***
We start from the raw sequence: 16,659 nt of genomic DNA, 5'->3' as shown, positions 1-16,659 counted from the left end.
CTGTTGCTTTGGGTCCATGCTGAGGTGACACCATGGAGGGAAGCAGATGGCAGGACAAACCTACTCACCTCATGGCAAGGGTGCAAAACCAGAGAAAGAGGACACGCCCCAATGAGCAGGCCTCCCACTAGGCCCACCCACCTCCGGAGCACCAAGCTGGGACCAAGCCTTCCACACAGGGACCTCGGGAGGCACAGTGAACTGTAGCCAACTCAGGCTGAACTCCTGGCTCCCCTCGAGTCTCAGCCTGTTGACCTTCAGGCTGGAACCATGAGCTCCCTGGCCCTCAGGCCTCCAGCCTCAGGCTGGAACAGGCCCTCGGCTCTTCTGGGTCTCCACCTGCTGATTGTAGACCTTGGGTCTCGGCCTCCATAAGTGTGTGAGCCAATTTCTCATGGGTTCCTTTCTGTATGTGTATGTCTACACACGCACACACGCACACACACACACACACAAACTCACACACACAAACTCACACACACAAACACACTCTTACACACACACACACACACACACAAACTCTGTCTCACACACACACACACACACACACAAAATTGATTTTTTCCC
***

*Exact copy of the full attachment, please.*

We start from the raw sequence: 16,659 nt of genomic DNA, 5'->3' as shown, positions 1-16,659 counted from the left end.
CTGTTGCTTTGGGTCCATGCTGAGGTGACACCATGGAGGGAAGCAGATGGCAGGACAAACCTACTCACCTCATGGCAAGGGTGCAAAACCAGAGAAAGAGGACACGCCCCAATGAGCAGGCCTCCCACTAGGCCCACCCACCTCCGGAGCACCAAGCTGGGACCAAGCCTTCCACACAGGGACCTCGGGAGGCACAGTGAACTGTAGCCAACTCAGGCTGAACTCCTGGCTCCCCTCGAGTCTCAGCCTGTTGACCTTCAGGCTGGAACCATGAGCTCCCTGGCCCTCAGGCCTCCAGCCTCAGGCTGGAACAGGCCCTCGGCTCTTCTGGGTCTCCACCTGCTGATTGTAGACCTTGGGTCTCGGCCTCCATAAGTGTGTGAGCCAATTTCTCATGGGTTCCTTTCTGTATGTGTATGTCTACACACGCACACACGCACACACACACACACACAAACTCACACACACAAACTCACACACACAAACACACTCTTACACACACACACACACACACACAAACTCTGTCTCACACACACACACACACACACACAAAATTGATTTTTTCCC